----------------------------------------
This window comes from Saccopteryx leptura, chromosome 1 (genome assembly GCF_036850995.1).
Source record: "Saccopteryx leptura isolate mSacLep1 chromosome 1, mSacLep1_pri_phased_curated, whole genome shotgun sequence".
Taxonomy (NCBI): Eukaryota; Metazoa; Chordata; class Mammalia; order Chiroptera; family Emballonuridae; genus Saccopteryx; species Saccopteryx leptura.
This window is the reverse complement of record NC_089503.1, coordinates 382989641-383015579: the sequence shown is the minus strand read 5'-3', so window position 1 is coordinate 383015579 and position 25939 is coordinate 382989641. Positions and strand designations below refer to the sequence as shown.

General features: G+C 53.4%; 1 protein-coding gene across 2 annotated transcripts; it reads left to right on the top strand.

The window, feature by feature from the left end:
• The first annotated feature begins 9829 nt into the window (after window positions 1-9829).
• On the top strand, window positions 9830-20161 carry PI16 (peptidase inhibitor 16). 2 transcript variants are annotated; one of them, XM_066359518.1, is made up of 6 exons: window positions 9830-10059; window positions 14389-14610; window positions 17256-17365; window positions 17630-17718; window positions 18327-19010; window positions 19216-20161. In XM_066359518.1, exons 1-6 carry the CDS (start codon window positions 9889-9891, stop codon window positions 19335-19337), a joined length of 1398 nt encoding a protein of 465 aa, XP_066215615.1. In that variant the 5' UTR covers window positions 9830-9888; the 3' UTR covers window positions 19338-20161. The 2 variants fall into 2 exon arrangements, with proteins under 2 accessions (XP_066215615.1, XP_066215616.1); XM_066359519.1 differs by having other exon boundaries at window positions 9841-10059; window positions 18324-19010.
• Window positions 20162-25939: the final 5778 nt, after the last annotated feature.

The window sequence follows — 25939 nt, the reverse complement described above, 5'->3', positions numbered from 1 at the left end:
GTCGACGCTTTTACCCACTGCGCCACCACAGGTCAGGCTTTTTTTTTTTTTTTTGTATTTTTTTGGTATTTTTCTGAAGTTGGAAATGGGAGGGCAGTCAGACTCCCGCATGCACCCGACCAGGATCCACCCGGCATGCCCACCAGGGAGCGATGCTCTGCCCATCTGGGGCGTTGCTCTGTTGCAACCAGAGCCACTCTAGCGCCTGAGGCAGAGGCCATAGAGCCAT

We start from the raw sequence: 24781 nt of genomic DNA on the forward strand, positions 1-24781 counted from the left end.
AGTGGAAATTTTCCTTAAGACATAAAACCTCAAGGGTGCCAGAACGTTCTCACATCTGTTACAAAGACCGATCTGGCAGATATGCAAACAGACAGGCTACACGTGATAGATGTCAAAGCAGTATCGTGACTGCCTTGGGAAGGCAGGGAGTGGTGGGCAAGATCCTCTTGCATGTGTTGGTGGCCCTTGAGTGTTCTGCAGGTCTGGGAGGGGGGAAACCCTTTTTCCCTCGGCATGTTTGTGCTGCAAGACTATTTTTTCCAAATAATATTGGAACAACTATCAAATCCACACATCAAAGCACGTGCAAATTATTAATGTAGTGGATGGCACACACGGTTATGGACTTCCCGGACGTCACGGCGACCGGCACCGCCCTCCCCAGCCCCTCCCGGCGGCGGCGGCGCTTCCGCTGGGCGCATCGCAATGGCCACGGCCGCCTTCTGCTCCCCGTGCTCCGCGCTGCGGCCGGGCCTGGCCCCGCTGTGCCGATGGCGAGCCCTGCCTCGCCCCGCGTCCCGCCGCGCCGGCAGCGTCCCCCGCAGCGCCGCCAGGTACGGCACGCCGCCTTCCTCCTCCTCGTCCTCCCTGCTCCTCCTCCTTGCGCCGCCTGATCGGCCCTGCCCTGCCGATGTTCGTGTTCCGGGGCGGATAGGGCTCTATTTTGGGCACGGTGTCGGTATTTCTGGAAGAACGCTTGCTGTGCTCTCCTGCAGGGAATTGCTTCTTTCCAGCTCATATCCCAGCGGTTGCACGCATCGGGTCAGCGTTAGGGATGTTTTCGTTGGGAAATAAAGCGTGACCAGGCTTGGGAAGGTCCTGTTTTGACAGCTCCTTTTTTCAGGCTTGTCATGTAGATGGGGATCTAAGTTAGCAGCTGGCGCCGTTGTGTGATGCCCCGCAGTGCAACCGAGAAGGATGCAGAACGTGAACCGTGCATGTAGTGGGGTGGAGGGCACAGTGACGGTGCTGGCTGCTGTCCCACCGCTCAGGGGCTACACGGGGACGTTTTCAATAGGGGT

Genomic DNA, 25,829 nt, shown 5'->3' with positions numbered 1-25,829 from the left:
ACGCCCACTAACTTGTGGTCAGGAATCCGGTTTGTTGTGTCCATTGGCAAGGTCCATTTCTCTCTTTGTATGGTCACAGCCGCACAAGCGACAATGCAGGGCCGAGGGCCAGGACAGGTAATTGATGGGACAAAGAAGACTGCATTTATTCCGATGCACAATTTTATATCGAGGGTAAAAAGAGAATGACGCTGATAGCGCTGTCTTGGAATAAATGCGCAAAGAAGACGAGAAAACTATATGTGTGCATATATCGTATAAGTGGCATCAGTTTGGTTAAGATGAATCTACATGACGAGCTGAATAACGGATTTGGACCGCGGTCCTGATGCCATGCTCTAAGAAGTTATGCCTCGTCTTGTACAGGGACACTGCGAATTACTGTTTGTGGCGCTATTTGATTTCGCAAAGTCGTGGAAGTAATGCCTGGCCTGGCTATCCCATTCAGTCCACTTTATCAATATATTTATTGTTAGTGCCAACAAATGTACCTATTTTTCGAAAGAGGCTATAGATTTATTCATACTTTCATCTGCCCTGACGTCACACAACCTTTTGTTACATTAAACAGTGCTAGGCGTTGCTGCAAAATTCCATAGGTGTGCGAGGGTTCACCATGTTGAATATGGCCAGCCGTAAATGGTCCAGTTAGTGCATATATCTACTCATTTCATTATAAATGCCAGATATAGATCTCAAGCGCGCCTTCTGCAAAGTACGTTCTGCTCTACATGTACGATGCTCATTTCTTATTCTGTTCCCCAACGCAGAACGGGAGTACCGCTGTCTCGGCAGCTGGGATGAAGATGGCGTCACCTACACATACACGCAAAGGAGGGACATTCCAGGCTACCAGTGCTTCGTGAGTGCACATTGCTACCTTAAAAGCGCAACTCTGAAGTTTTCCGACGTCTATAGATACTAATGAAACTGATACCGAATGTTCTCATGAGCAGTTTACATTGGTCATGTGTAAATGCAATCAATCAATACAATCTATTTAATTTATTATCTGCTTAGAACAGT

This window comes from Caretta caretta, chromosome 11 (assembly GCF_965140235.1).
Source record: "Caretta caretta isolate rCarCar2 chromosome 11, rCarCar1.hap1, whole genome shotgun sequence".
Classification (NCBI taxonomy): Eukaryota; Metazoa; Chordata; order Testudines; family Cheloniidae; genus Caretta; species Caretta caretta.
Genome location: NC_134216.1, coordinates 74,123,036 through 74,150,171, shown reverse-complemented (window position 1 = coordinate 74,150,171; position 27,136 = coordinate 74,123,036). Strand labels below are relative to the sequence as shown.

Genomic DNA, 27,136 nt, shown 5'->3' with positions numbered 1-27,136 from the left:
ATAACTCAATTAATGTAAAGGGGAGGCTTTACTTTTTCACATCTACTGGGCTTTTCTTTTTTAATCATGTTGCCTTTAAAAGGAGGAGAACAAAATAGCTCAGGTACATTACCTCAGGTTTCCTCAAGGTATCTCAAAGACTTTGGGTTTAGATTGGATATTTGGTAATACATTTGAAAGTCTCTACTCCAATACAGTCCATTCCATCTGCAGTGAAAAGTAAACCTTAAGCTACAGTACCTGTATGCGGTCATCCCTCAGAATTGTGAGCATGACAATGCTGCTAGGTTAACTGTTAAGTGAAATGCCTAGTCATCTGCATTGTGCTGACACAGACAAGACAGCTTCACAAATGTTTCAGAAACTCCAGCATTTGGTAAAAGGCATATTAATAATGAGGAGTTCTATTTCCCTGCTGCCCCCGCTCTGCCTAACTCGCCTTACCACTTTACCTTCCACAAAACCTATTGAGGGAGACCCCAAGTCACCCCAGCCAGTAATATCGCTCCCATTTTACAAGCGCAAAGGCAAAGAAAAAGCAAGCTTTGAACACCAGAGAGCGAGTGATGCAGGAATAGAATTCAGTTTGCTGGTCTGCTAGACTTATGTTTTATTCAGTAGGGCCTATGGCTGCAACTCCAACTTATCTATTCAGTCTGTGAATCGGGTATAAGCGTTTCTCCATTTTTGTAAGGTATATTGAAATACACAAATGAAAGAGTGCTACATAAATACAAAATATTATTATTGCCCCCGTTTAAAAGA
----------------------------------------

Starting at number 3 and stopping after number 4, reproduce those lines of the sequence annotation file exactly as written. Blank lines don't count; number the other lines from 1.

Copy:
Taxonomy (NCBI): Eukaryota; Metazoa; Chordata; class Mammalia; order Chiroptera; family Emballonuridae; genus Saccopteryx; species Saccopteryx leptura.
This window is the reverse complement of record NC_089503.1, coordinates 382989641-383015579: the sequence shown is the minus strand read 5'-3', so window position 1 is coordinate 383015579 and position 25939 is coordinate 382989641. Positions and strand designations below refer to the sequence as shown.